Anberlin – New Surrender


Artist

Album

New Surrender

Label

Universal Republic

Year

208

Genre

For Fans Of

Acceptance – Senses Fail – The Academy Is

Summary

The jury’s still out on the major label debut

Rating

80 / 100

Huge Anberlin fan right here! Loved their debut record and was absolutely flawed by the now classic Never Take Friendship Personal. Couple that with their energetic and uplifting live shows and there’s a hell of a lot to like about the band. Although their previous effort – Cities – had some great songs on it, I felt it was a patchy affair that didn’t have the same level of consistency as their earlier efforts. Unfortunately, New Surrender seems to suffer from the same problem. It still leaps and bounds ahead of what many bands (of this genre) are capable of, and yes, there are a few sure-fire hits, but the records more down-tempo moments detract from the overall enjoyment of what’s on offer from this incredibly talented band.

Album opener “The Resistance” is one of the best tracks Anberlin has penned to date, the bottom heavy guitars and heavy handed drumming combining to create a sound that is both punchy and memorable, while the ever-so charismatic Stephen Christian chimes in with his usual stellar vocal performance. Following on is “Breaking”; a song that lacks the grunt of its predecessor, which regrettably halts any momentum, the record was going to build in its early stages. Anberlin’s strengths (at least in my opinion) have always lain in their ability to write pop-songs with a powerful rock kick, and “Blame Me! Blame Me!” just doesn’t (for lack of a better term) have any balls.  

Although “Retrace” still doesn’t pick up the energy levels it’s still a great song, one that shows Anberlin are more than capable of writing a gripping ballad, which makes the album’s weaker tracks even more frustrating. I was a little surprised to find “Feel Good Drag” had been re-recorded for inclusion on New Surrender, however the updated version does sit well in the album’s track listing.  

“Disappear” signifies the first time that Anberlin have strung two high-energy songs together on New Surrender, the song in question possessing one of the most unforgettable choruses of the band’s career. Unfortunately the drive of the last two tracks doesn’t continue, as the stripped back “Breathe” brings everything to a sudden halt. I’m all for diverse records but I honestly feel Anberlin aren’t playing to their strengths in this instance.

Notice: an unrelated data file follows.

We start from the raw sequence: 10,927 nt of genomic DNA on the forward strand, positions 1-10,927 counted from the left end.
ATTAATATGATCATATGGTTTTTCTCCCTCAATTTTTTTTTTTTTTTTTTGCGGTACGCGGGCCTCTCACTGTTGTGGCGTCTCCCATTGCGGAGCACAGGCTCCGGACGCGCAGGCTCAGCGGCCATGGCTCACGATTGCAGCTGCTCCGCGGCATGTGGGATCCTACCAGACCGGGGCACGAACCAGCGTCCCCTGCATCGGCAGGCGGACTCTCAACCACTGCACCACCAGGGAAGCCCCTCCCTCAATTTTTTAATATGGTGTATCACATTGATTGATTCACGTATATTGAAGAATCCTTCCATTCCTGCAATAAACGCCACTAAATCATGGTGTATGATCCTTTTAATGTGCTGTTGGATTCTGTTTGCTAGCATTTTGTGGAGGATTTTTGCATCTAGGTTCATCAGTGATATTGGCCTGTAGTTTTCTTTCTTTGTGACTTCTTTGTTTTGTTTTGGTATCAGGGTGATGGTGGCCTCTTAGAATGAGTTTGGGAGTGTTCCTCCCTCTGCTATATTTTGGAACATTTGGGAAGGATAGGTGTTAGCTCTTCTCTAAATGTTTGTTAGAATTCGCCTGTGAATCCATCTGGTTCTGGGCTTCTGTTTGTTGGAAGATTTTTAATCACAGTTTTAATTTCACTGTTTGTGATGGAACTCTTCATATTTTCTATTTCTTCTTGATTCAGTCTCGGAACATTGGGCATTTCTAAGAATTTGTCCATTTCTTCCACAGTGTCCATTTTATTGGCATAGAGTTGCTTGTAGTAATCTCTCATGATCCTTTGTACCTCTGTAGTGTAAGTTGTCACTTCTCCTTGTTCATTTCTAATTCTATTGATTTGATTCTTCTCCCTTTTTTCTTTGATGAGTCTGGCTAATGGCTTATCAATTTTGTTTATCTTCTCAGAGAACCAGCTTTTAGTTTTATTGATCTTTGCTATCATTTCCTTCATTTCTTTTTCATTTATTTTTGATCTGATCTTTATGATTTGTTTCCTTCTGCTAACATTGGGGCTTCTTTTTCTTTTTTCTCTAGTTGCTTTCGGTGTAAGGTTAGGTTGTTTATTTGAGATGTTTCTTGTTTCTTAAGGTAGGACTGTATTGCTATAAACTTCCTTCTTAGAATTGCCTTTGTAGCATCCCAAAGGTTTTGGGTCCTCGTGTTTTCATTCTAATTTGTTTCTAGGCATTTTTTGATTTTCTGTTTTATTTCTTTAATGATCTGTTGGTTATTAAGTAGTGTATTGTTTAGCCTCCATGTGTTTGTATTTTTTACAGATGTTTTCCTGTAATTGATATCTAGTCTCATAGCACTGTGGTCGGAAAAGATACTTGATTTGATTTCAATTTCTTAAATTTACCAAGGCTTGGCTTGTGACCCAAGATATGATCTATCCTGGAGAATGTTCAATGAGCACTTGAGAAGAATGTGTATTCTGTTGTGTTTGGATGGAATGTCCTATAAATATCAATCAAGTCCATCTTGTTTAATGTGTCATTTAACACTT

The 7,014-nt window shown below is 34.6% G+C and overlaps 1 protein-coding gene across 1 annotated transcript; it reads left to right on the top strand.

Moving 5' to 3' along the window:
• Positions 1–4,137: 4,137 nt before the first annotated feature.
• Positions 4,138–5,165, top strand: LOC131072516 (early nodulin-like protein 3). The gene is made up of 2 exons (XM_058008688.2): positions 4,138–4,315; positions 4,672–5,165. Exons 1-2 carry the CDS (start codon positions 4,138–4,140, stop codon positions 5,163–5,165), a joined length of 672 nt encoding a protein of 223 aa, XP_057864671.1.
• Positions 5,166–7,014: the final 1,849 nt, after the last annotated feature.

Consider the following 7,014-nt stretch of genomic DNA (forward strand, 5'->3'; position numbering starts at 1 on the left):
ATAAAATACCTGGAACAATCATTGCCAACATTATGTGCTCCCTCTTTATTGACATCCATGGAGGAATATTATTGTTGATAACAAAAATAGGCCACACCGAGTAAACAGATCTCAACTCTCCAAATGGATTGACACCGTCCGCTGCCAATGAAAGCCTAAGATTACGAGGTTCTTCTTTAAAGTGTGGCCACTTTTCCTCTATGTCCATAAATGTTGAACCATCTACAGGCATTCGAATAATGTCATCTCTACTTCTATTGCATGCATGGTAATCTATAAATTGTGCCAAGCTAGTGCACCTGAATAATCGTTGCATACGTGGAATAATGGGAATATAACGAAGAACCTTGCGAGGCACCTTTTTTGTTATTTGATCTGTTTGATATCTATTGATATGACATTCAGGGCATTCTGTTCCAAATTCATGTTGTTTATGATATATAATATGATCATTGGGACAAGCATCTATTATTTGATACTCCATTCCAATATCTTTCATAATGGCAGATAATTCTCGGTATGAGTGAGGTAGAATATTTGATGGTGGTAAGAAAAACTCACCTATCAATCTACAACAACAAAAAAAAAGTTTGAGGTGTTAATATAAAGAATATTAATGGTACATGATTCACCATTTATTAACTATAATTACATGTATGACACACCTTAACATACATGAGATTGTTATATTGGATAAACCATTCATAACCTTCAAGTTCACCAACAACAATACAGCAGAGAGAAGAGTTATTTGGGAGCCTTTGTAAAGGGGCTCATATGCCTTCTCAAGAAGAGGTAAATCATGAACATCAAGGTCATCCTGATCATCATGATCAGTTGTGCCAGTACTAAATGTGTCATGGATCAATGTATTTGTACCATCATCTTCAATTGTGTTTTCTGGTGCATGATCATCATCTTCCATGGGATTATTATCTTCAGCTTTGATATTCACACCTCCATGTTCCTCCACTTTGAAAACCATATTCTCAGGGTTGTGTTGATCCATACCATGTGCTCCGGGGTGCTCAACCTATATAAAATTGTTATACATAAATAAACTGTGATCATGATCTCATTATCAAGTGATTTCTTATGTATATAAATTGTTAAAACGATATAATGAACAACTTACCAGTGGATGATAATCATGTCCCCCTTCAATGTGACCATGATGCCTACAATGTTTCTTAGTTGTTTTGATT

Luckily “Burn Out Brighter” gets things back on track, it’s guitar-heavy riffs recalling the band’s earlier material, while “Younglife” has major motion picture soundtrack written all over it… which isn’t necessarily a bad thing, it’s just that the tune comes off as a little cheesy. “Haight Street” shows just how much of a capable guitarist Joseph Milligan is, while the closing combo of “Soft Skeletons” and “Miserabile Visu” go a long way towards making up for some of the album’s earlier inconsistencies. 

Conclusion

It took a few listens, but I think I’m finally warming to New Surrender. As I mentioned, there are a few songs that I could have definitely done without, however there is seven or eight songs that are right up there with Anberlin’s best work. I look forward to hearing the new material when the band hits Australia again.

Tracklisting

  1. The Resistance
  2. Breaking
  3. Blame Me! Blame Me!
  4. Retrace
  5. Feel Good Drag
  6. Disappear
  7. Breathe
  8. Burn Out Brighter (Northern Lights)
  9. Younglife
  10. Haight Street
  11. Soft Skeletons
  12. Miserabile Visu (Ex Malo Bonum)

4 Responses to “Anberlin – New Surrender”

  1. FIGHTOFFYOURDEMONS

    I’m a massive Anberlin fan. But I was really disappointed with this album, and just can’t seem to get into it.

    Personally, Cities was a stellar album – lyrically a lot more intense than their previous albums, but Never Take Friendship Personal still remains my favourite.

    Definitely agree that New Surrender is lacking balls – although seeing the band perform the tracks off it live is much better.

    The original Feel Good Drag absolutely shits all over the re-record.

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